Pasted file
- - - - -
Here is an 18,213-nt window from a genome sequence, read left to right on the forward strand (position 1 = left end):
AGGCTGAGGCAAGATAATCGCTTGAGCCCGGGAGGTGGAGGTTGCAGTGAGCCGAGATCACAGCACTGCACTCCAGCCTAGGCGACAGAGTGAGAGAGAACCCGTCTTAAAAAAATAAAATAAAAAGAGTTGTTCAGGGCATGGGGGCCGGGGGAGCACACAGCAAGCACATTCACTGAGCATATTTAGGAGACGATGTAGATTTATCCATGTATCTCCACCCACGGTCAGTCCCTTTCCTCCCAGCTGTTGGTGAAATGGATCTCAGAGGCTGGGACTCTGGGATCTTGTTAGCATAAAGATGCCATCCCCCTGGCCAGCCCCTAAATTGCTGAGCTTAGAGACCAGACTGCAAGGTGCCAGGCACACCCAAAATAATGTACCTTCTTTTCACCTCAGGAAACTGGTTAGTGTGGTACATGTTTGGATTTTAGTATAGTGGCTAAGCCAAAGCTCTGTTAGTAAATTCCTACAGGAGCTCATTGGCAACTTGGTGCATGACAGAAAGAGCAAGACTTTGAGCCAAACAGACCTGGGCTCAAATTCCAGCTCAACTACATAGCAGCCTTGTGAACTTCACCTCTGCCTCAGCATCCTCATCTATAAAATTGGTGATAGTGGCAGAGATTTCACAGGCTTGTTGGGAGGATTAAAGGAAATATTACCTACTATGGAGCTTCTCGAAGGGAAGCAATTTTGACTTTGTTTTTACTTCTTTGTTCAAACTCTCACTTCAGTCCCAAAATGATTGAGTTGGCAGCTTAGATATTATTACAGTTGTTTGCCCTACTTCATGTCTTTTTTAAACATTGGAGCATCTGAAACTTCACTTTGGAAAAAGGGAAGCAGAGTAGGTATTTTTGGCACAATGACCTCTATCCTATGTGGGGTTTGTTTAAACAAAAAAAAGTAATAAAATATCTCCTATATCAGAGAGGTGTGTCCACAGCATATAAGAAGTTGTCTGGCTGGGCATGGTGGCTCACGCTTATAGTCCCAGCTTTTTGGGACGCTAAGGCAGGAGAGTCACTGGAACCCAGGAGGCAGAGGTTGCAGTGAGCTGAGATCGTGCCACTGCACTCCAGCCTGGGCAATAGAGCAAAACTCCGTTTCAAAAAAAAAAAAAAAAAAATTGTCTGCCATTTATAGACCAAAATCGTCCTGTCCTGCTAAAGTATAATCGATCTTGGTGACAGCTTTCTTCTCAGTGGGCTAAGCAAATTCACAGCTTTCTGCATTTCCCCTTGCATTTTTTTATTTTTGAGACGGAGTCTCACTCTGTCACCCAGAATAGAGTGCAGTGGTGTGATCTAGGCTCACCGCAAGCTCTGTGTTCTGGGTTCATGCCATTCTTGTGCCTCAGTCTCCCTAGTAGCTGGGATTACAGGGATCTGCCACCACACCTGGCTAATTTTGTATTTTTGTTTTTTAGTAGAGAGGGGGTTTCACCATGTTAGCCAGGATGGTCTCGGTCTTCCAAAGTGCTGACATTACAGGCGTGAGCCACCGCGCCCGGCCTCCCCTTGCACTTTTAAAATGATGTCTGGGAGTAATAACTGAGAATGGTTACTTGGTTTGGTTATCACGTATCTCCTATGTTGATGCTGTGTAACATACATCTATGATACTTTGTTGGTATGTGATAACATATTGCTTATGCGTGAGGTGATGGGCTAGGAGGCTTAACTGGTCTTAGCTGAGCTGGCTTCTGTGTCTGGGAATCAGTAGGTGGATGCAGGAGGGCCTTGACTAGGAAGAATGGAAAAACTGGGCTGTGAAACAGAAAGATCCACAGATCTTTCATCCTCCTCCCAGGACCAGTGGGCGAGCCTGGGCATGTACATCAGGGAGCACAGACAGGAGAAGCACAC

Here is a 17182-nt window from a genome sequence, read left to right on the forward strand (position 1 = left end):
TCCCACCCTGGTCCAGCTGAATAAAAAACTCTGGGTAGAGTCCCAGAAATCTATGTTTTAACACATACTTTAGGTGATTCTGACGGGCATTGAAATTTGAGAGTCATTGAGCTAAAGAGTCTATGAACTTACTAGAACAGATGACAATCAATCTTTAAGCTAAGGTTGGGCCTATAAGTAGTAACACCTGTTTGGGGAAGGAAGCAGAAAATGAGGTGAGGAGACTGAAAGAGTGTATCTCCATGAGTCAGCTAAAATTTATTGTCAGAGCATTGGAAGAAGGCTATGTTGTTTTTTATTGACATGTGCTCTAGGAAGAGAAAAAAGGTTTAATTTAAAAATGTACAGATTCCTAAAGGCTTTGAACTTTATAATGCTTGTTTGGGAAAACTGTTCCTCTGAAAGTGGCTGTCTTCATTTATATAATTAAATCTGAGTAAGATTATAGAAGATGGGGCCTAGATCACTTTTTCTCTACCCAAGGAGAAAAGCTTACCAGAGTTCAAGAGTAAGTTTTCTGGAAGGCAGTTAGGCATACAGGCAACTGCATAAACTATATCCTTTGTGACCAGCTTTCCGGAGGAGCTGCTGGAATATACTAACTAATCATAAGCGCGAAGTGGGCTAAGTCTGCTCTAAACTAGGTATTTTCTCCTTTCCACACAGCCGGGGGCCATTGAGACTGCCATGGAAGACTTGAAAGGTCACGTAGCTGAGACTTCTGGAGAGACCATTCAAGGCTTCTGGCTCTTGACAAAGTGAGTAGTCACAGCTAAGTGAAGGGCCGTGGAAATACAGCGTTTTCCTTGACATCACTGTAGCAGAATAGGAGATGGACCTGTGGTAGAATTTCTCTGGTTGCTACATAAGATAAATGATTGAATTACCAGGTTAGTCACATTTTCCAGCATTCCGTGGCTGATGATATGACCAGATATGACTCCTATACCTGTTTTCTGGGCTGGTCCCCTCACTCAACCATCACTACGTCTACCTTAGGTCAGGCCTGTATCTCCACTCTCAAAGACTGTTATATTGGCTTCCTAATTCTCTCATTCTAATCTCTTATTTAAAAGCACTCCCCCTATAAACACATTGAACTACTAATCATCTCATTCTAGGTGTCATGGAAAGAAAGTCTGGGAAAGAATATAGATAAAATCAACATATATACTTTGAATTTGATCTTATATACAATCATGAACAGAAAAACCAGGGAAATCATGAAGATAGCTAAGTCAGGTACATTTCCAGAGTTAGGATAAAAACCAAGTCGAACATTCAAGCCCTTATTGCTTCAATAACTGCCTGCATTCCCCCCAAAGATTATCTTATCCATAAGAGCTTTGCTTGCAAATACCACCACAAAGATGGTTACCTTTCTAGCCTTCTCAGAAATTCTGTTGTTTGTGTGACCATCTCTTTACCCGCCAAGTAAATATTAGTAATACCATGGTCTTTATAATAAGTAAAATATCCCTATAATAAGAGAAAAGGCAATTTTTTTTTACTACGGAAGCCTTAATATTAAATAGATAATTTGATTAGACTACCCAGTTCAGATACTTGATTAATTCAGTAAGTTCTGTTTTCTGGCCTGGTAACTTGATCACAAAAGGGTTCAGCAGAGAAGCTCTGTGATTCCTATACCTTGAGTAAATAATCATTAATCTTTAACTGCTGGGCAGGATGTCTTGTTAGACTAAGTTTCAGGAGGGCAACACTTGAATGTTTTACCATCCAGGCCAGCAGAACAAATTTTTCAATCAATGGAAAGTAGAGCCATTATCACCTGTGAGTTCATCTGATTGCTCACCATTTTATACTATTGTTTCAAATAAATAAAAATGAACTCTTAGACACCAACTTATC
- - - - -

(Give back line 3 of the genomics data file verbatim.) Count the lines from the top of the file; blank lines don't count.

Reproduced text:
Here is a 17182-nt window from a genome sequence, read left to right on the forward strand (position 1 = left end):